Published Online: November 22, 2000
Published in Print: November 22, 2000, as Children & Families


Children & Families

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School Choice: Parents who can choose where to send their children to school become more involved in their children's education, says a paper by the Cato Institute, a Washington-based libertarian think tank.

In "More Than Grades: How Choice Boosts Parental Involvement and Benefits Children," Philip Vassallo, an educational consultant, argues that the public K- 12 system tends to marginalize parents and views them as "little more than monitors for class trips, coordinators of cookie sales, and boosters for athletic events."

But a review of studies on school choice programs, such as charter schools, vouchers, and private scholarships, shows that "choice schools support parents' involvement in their children's studies, encourage parents' participation in meaningful school activities, and engender greater satisfaction," Mr. Vassallo writes.

The studies reviewed by the author also show that parents who utilize choice programs are more satisfied with the schools their children attend.

The policy analysis is available online at 383es.html.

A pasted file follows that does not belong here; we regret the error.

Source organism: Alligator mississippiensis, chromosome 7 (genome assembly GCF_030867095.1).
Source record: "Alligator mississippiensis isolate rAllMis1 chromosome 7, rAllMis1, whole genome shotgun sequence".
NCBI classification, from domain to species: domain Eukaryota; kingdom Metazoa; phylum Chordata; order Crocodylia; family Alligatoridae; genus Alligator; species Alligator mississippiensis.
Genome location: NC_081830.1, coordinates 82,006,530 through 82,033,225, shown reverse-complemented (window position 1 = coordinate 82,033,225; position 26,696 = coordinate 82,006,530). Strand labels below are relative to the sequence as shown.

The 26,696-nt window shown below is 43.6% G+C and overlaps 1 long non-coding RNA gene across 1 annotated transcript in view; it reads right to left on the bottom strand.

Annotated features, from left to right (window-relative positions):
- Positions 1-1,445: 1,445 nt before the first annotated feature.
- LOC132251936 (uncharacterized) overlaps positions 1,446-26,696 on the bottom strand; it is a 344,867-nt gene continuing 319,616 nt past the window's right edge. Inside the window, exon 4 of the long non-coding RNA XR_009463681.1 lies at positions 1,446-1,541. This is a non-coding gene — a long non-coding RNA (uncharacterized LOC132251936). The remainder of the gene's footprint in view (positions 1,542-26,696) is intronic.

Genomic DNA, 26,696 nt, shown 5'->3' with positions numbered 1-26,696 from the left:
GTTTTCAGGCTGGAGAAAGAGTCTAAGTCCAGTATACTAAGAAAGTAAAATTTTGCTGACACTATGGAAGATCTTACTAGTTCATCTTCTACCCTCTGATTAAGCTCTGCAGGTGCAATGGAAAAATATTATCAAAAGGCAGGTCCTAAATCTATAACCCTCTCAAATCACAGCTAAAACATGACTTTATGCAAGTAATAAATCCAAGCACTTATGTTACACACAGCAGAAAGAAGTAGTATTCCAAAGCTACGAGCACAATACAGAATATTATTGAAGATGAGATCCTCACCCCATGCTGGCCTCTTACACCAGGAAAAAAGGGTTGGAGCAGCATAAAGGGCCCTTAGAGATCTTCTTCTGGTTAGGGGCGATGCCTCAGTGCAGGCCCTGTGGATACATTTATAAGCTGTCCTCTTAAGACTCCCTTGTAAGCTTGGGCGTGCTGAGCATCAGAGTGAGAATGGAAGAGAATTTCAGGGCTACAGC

Parental Involvement: To be sure, parents play an important role in child-care and preschool programs. But a recent study of a nationally known effort in North Carolina to improve services for young children finds that parents are not always seen as equal partners.

Researchers from the National Center for Early Development and Learning, based at the University of North Carolina at Chapel Hill, found that parents who serve on local Smart Start boards, which determine how to spend state money for such programs, often feel intimidated and face a variety of obstacles to being involved.

Those obstacles include inconvenient meeting times, a lack of transportation, and unfamiliarity with some of the educational jargon used by the child-care providers, business people, and educators who attend meetings.

"Parent involvement in Smart Start board decision-making is considered valuable; however, for the most part, parents are not playing a meaningful decision- making role," according to a summary of the study.

The problem, the researchers say, "won't be solved easily or through superficial approaches."

Promising practices, they write, include offering support to parents, such as help with child-care arrangements and transportation. Parents can also feel more included if decisions are made by consensus rather than by a more formal and structured process typical of public meetings.

—Linda Jacobson

Vol. 20, Issue 12, Page 6

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